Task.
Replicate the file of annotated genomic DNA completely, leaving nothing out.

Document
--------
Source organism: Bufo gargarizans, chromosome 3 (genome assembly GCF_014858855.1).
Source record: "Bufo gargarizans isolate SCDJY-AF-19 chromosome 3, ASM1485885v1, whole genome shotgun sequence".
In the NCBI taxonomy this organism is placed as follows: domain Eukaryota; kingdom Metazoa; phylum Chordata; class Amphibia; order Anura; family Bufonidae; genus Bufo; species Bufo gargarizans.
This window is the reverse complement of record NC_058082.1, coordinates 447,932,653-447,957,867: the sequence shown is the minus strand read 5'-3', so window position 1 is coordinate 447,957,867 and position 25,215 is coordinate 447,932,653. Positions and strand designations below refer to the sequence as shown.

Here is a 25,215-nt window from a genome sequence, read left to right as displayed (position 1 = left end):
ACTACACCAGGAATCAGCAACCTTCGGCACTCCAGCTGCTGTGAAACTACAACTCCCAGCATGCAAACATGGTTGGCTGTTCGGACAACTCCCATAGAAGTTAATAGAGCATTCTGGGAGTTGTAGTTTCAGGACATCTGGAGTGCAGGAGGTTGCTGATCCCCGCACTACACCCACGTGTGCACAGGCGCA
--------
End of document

Source organism: Bufo gargarizans, chromosome 3 (genome assembly GCF_014858855.1).
Source record: "Bufo gargarizans isolate SCDJY-AF-19 chromosome 3, ASM1485885v1, whole genome shotgun sequence".
In the NCBI taxonomy this organism is placed as follows: domain Eukaryota; kingdom Metazoa; phylum Chordata; class Amphibia; order Anura; family Bufonidae; genus Bufo; species Bufo gargarizans.
This window is the reverse complement of record NC_058082.1, coordinates 447,932,653-447,957,867: the sequence shown is the minus strand read 5'-3', so window position 1 is coordinate 447,957,867 and position 25,215 is coordinate 447,932,653. Positions and strand designations below refer to the sequence as shown.

Here is a 25,215-nt window from a genome sequence, read left to right as displayed (position 1 = left end):
ACTACACCAGGAATCAGCAACCTTCGGCACTCCAGCTGCTGTGAAACTACAACTCCCAGCATGCAAACATGGTTGGCTGTTCGGACAACTCCCATAGAAGTTAATAGAGCATTCTGGGAGTTGTAGTTTCAGGACATCTGGAGTGCAGGAGGTTGCTGATCCCCGCACTACACCCACGTGTGCACAGGCGCA